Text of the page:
House destroyed after second fire in 24 hours

Shenandoah County Fire and Rescue personnel throw water on the rear of this home at 370 Little Sorrel Drive in Strasburg on Saturday morning. Rich Cooley/Daily

STRASBURG – About 13 hours after firefighters cleared the scene of a Friday house fire at 370 Little Sorrel Road, flames ignited at the residence again.

Shenandoah County Fire Marshal David Ferguson said the house was fully engulfed when units arrived at the house about 7:30 a.m. Saturday. He added that the department routinely checks fires after they have been extinguished due to fears of rekindling, and everything appeared to be OK on Friday when passes were made at 10 p.m. and midnight.

Building Official Mark Griffey estimated that damages increased from $10,000 Friday to a complete loss of $170,000 on Saturday.

No one was home Saturday, as Griffey had declared the house uninhabitable the previous night.

Ferguson said the residents were attempting to sell the house, and a good majority of possessions upstairs were removed before the initial fire. The homeowners remained at the house until about 8:30 p.m. Friday to remove their belongings.

Ferguson said Saturday’s fire would probably remain under investigation for about a month because he “has to collect some additional data just to clarify the information I collected.”

“I’m trying to figure out what occurred. Did it rekindle or was there some other forces involved that made it catch on fire?” he said.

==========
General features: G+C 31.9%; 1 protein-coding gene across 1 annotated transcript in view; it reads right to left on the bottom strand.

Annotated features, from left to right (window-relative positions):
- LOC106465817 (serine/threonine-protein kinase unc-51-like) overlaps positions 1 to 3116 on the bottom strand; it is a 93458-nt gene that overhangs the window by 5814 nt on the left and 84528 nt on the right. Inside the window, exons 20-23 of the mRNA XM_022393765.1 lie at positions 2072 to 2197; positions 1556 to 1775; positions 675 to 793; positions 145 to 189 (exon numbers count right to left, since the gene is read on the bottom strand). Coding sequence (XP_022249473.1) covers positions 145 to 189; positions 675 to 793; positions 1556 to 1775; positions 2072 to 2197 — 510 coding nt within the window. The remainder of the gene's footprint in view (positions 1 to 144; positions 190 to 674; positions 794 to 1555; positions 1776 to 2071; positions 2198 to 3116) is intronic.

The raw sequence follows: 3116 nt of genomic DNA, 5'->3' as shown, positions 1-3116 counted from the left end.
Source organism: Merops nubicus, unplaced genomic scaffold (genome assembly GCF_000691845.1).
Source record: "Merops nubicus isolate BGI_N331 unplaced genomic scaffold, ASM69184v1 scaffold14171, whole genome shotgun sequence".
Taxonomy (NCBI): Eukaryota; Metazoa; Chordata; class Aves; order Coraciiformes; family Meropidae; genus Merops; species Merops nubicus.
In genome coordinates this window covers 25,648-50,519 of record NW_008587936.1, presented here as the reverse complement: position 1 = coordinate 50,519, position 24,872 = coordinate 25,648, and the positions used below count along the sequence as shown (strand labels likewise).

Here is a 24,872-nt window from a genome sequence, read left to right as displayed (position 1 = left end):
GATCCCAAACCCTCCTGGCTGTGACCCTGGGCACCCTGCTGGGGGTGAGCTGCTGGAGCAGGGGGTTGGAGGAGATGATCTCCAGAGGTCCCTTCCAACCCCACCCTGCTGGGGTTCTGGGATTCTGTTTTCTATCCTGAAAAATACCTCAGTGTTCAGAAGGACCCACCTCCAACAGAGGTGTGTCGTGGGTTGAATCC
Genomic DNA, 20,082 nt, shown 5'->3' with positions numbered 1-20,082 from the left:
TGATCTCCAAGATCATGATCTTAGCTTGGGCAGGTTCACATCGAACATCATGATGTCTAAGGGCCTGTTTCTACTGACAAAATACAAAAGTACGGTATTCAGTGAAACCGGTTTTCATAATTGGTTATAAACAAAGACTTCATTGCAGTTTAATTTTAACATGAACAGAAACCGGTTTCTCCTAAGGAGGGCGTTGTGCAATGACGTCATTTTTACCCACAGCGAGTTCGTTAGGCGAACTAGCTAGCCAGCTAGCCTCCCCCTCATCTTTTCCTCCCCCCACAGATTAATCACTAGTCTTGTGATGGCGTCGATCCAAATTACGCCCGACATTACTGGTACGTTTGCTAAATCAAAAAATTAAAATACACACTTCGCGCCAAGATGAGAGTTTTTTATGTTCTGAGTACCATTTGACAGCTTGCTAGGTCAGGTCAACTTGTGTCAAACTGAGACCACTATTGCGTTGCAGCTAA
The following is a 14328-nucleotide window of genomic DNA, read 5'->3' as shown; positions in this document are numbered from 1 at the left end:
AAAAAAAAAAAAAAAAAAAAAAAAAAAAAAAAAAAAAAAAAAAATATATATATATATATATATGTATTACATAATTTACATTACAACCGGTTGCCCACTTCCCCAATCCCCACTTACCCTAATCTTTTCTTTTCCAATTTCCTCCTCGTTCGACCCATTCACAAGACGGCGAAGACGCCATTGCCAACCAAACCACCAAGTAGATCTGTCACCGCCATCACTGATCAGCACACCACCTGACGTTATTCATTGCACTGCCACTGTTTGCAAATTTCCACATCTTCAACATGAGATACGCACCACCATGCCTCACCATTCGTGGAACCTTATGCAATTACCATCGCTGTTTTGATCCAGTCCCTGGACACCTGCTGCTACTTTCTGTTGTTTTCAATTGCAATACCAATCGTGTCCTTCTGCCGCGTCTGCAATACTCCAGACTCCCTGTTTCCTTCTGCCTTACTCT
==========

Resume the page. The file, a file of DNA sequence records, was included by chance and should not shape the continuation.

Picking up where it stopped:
Ferguson added that there does not seem to be a criminal element and “everything appears to be accidental.” If that remains the case, he said it was most likely caused by a rekindling of the previous day’s flames.

“However, I still have to do my due diligence and look at everything,” he said.

Ferguson did not want to disclose where Saturday’s fire is believed to have ignited “until I fully determine that it doesn’t have a criminal nature.” He added that he has seen fires rekindle “numerous times” over his 18 years working with the Fire Department. It is “very rare,” however that a rekindled fire causes this much damage.

He said windy conditions most likely played a critical role in spreading the fire if it was rekindled.

Resident Donald Wells said he thought the Friday fire was caused when his wife put a cigarette into a flower pot on the back deck that was near the wall. He said the flames then apparently leaped up to the house, but he and a neighbor were able to control a good portion of the fire with a garden hose.

Ferguson confirmed that all signs appear to point to an improperly discarded cigarette. He added that cigarettes could smolder in a flower pot for hours before they ignite flames.

He said the hot, windy, and dry weather offers prime conditions for such fires.

“This season is notorious for cigarette fires,” he said, adding that six county residents have died in such fires in the last decade.

Ferguson encouraged smokers to use proper ashtrays, which should be kept away from combustible materials. He added that cigarette butts should be doused in water in before throwing them in the trash.